PriceMatch, a hotel yield manager with a hip vibe, raises $9M
European startups have been working on fresh ways to help hotels to maximize occupancy and revenue.
Many of their technological solutions replace one-time purchases of desktop software with software-as-a-service subscriptions (SaaS).
Those efforts took another step forward this week, when PriceMatch, a Parisian startup that helps hotels manage their room rates and revenue, said that it had raised $9.1 million in new funding, says Challenges magazine, via JDN.
The latest announcement comes only two months after PriceMatch acquired its rival yield-management solution PowerYourRoom for an unstated sum. It also comes after January’s news that eRevMax, the leading hotel distribution software firm, debuted integration with PriceMatch.
Founded in 2012, the startup raised $1.1 million in November 2013 from Partech Ventures, Tekton Ventures Fund, and an unnamed private investor.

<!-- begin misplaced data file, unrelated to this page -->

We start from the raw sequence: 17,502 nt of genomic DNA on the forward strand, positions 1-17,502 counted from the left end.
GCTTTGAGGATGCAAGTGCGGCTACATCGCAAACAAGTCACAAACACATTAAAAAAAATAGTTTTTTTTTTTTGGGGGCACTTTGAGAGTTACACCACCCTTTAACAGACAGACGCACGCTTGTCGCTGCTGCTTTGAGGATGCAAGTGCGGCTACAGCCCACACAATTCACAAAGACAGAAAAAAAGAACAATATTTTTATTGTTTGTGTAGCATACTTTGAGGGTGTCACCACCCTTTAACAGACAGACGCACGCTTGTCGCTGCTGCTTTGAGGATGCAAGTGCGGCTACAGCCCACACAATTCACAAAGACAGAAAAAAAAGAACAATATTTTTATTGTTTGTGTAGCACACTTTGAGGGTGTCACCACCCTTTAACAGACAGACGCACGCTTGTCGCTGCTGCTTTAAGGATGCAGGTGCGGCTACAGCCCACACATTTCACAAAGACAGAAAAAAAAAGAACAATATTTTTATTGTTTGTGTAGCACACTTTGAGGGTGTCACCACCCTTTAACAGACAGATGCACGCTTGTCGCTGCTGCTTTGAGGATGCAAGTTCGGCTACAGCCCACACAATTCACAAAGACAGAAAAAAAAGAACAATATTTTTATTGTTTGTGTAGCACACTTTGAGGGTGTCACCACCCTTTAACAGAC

PriceMatch claims to serve more than 700 hotels, up from 400 last August. It also claims to have managed about Euro 2 million in turnover last year for clients in more than 30 European countries.
A hip vibe
The company has an unusually high head count of 49 employees. The headshots on the company’s website make them look like the cast of hip film.
The startup has a modern, slick vibe in its visual aesthetic, from the design of its website to the style of its promotional videos.
Its one founder refers to himself as a hipster, the other as a boxer. They describe their PMS manager as a member of their “Black Ops team.”
Maybe actor Romain Duris will star in the eventual movie about the startup.
SaaS-based hotel solution
Yield management software helps hotels adjust their rates according to demand.
PriceMatch’s fully automated tools help hotel revenue managers use econometric algorithms to exploit shifts in supply and demand to maximize occupancy and revenue.
Hotels and chains get daily recommendations on room prices for future dates up to 90 days ahead in order. That’s often more accurate than a manager’s gut feeling.
Hotels pay a monthly fee. The startup’s plans vary, but begin at about Euro 67 a month.
The company didn’t say what valuation the latest funding effectively places on it.
Sean O’Neill had roles as a reporter and editor-in-chief at Tnooz between July 2012 and January 2017.